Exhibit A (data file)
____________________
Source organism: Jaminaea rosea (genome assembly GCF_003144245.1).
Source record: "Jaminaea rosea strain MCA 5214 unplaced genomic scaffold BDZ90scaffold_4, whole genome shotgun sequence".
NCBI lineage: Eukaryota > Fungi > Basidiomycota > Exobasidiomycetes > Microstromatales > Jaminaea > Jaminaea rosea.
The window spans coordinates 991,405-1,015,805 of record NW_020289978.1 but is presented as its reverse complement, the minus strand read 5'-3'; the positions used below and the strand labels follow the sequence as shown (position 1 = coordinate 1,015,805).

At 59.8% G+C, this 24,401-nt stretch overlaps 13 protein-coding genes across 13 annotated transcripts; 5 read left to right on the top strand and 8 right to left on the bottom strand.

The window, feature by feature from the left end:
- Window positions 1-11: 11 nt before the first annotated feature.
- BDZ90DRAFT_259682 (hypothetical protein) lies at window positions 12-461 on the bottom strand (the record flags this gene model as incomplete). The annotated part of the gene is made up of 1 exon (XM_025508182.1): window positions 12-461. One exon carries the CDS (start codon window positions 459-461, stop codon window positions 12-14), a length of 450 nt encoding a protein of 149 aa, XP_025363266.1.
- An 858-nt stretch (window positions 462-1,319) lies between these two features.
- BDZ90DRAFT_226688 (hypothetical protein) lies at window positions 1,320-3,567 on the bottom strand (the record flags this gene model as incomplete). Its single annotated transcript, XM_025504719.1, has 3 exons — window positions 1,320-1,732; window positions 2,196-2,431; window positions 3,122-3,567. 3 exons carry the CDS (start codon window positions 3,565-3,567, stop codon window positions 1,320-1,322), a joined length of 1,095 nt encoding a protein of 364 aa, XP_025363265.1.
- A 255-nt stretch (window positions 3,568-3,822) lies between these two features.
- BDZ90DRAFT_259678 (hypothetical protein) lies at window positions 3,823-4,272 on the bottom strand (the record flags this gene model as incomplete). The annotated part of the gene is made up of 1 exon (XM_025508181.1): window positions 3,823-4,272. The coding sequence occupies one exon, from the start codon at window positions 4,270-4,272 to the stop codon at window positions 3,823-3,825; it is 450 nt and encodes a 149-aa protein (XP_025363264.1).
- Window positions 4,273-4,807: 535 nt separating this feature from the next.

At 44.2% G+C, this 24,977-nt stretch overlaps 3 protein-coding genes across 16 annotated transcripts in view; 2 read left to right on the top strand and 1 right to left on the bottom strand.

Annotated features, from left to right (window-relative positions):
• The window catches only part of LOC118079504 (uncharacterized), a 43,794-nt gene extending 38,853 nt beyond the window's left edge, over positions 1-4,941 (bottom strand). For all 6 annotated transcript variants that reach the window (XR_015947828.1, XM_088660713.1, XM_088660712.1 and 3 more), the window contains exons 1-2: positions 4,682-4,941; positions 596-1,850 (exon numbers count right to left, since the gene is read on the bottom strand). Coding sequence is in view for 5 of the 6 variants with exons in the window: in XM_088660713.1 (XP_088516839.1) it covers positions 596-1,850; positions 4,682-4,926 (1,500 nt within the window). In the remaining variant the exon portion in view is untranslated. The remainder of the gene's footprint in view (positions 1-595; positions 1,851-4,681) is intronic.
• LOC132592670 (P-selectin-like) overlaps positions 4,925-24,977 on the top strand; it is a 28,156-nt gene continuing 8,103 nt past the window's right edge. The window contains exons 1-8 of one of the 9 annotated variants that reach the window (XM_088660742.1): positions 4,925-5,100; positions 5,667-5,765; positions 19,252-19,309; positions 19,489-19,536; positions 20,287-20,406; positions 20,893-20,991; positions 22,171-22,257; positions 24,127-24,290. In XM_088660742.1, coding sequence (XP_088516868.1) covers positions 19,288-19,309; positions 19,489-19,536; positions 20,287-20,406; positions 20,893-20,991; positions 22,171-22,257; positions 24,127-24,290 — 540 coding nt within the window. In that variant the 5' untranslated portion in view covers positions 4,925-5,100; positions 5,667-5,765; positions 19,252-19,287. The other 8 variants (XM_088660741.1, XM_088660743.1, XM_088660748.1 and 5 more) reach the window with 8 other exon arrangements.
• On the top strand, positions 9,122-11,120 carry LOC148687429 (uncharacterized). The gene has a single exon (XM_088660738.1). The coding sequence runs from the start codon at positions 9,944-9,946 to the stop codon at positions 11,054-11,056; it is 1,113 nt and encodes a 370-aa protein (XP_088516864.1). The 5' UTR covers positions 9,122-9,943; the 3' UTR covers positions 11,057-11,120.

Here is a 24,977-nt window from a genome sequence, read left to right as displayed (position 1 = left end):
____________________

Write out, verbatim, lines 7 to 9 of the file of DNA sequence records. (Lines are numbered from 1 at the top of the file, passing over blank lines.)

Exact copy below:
- Window positions 1-11: 11 nt before the first annotated feature.
- BDZ90DRAFT_259682 (hypothetical protein) lies at window positions 12-461 on the bottom strand (the record flags this gene model as incomplete). The annotated part of the gene is made up of 1 exon (XM_025508182.1): window positions 12-461. One exon carries the CDS (start codon window positions 459-461, stop codon window positions 12-14), a length of 450 nt encoding a protein of 149 aa, XP_025363266.1.
- An 858-nt stretch (window positions 462-1,319) lies between these two features.